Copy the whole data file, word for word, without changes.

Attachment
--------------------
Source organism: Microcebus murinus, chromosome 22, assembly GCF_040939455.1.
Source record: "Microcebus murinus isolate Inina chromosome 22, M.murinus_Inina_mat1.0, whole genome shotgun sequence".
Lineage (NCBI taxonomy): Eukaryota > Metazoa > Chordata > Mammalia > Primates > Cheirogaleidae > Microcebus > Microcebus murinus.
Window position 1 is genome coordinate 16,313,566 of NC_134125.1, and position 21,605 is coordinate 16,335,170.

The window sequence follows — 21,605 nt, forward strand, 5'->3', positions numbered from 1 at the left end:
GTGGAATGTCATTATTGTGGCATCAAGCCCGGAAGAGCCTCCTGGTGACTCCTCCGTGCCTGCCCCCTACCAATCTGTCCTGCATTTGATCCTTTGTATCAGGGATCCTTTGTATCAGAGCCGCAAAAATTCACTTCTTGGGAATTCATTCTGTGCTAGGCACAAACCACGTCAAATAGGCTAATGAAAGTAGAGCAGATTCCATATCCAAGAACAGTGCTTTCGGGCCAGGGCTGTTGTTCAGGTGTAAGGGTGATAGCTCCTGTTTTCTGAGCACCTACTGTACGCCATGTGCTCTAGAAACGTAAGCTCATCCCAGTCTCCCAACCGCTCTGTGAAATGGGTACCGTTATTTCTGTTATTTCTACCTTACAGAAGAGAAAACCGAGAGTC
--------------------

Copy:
Source organism: Microcebus murinus, chromosome 22, assembly GCF_040939455.1.
Source record: "Microcebus murinus isolate Inina chromosome 22, M.murinus_Inina_mat1.0, whole genome shotgun sequence".
Lineage (NCBI taxonomy): Eukaryota > Metazoa > Chordata > Mammalia > Primates > Cheirogaleidae > Microcebus > Microcebus murinus.
Window position 1 is genome coordinate 16,313,566 of NC_134125.1, and position 21,605 is coordinate 16,335,170.

The window sequence follows — 21,605 nt, forward strand, 5'->3', positions numbered from 1 at the left end:
GTGGAATGTCATTATTGTGGCATCAAGCCCGGAAGAGCCTCCTGGTGACTCCTCCGTGCCTGCCCCCTACCAATCTGTCCTGCATTTGATCCTTTGTATCAGGGATCCTTTGTATCAGAGCCGCAAAAATTCACTTCTTGGGAATTCATTCTGTGCTAGGCACAAACCACGTCAAATAGGCTAATGAAAGTAGAGCAGATTCCATATCCAAGAACAGTGCTTTCGGGCCAGGGCTGTTGTTCAGGTGTAAGGGTGATAGCTCCTGTTTTCTGAGCACCTACTGTACGCCATGTGCTCTAGAAACGTAAGCTCATCCCAGTCTCCCAACCGCTCTGTGAAATGGGTACCGTTATTTCTGTTATTTCTACCTTACAGAAGAGAAAACCGAGAGTC